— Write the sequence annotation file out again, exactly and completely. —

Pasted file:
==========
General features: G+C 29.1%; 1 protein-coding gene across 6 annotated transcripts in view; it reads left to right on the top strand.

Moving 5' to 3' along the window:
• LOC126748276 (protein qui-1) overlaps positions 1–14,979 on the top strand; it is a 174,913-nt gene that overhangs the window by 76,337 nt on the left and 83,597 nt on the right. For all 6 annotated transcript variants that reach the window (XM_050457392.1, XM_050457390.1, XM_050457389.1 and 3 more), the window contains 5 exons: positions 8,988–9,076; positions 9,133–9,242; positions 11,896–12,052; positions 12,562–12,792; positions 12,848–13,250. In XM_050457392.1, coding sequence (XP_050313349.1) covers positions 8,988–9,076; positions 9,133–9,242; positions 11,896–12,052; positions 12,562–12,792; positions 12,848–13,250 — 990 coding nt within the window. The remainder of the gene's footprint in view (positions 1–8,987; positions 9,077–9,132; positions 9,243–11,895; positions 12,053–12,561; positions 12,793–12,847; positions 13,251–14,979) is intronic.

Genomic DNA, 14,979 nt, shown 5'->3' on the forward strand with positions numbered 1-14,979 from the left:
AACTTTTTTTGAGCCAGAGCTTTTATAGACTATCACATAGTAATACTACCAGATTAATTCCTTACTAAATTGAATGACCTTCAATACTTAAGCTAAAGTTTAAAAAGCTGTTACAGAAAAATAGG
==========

General features: G+C 29.1%; 1 protein-coding gene across 6 annotated transcripts in view; it reads left to right on the top strand.

Moving 5' to 3' along the window:
• LOC126748276 (protein qui-1) overlaps positions 1–14,979 on the top strand; it is a 174,913-nt gene that overhangs the window by 76,337 nt on the left and 83,597 nt on the right. For all 6 annotated transcript variants that reach the window (XM_050457392.1, XM_050457390.1, XM_050457389.1 and 3 more), the window contains 5 exons: positions 8,988–9,076; positions 9,133–9,242; positions 11,896–12,052; positions 12,562–12,792; positions 12,848–13,250. In XM_050457392.1, coding sequence (XP_050313349.1) covers positions 8,988–9,076; positions 9,133–9,242; positions 11,896–12,052; positions 12,562–12,792; positions 12,848–13,250 — 990 coding nt within the window. The remainder of the gene's footprint in view (positions 1–8,987; positions 9,077–9,132; positions 9,243–11,895; positions 12,053–12,561; positions 12,793–12,847; positions 13,251–14,979) is intronic.

Genomic DNA, 14,979 nt, shown 5'->3' on the forward strand with positions numbered 1-14,979 from the left:
AACTTTTTTTGAGCCAGAGCTTTTATAGACTATCACATAGTAATACTACCAGATTAATTCCTTACTAAATTGAATGACCTTCAATACTTAAGCTAAAGTTTAAAAAGCTGTTACAGAAAAATAGG